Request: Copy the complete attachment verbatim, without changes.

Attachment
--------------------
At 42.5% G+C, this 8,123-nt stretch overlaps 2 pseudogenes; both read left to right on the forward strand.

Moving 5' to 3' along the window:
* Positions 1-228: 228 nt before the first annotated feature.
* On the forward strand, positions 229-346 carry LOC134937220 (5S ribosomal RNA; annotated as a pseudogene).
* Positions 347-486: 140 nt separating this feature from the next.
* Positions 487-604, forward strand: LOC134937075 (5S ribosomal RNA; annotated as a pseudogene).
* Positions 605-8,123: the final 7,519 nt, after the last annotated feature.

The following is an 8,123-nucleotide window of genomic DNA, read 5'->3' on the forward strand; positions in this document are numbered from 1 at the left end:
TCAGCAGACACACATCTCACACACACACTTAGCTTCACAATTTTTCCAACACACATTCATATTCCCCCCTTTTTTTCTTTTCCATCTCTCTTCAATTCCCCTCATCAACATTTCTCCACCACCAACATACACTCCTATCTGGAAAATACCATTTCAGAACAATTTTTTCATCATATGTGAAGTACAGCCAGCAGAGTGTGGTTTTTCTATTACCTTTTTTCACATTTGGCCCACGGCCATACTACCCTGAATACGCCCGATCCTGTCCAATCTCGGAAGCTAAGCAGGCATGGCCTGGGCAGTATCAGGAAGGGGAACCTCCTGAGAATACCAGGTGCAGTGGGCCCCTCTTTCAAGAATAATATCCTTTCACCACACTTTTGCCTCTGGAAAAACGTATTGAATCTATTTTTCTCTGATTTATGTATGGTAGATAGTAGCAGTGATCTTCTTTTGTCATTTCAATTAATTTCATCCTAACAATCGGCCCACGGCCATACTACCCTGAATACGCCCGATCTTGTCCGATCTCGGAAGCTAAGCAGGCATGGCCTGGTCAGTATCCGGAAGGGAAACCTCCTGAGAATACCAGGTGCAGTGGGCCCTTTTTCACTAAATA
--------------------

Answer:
At 42.5% G+C, this 8,123-nt stretch overlaps 2 pseudogenes; both read left to right on the forward strand.

Moving 5' to 3' along the window:
* Positions 1-228: 228 nt before the first annotated feature.
* On the forward strand, positions 229-346 carry LOC134937220 (5S ribosomal RNA; annotated as a pseudogene).
* Positions 347-486: 140 nt separating this feature from the next.
* Positions 487-604, forward strand: LOC134937075 (5S ribosomal RNA; annotated as a pseudogene).
* Positions 605-8,123: the final 7,519 nt, after the last annotated feature.

The following is an 8,123-nucleotide window of genomic DNA, read 5'->3' on the forward strand; positions in this document are numbered from 1 at the left end:
TCAGCAGACACACATCTCACACACACACTTAGCTTCACAATTTTTCCAACACACATTCATATTCCCCCCTTTTTTTCTTTTCCATCTCTCTTCAATTCCCCTCATCAACATTTCTCCACCACCAACATACACTCCTATCTGGAAAATACCATTTCAGAACAATTTTTTCATCATATGTGAAGTACAGCCAGCAGAGTGTGGTTTTTCTATTACCTTTTTTCACATTTGGCCCACGGCCATACTACCCTGAATACGCCCGATCCTGTCCAATCTCGGAAGCTAAGCAGGCATGGCCTGGGCAGTATCAGGAAGGGGAACCTCCTGAGAATACCAGGTGCAGTGGGCCCCTCTTTCAAGAATAATATCCTTTCACCACACTTTTGCCTCTGGAAAAACGTATTGAATCTATTTTTCTCTGATTTATGTATGGTAGATAGTAGCAGTGATCTTCTTTTGTCATTTCAATTAATTTCATCCTAACAATCGGCCCACGGCCATACTACCCTGAATACGCCCGATCTTGTCCGATCTCGGAAGCTAAGCAGGCATGGCCTGGTCAGTATCCGGAAGGGAAACCTCCTGAGAATACCAGGTGCAGTGGGCCCTTTTTCACTAAATA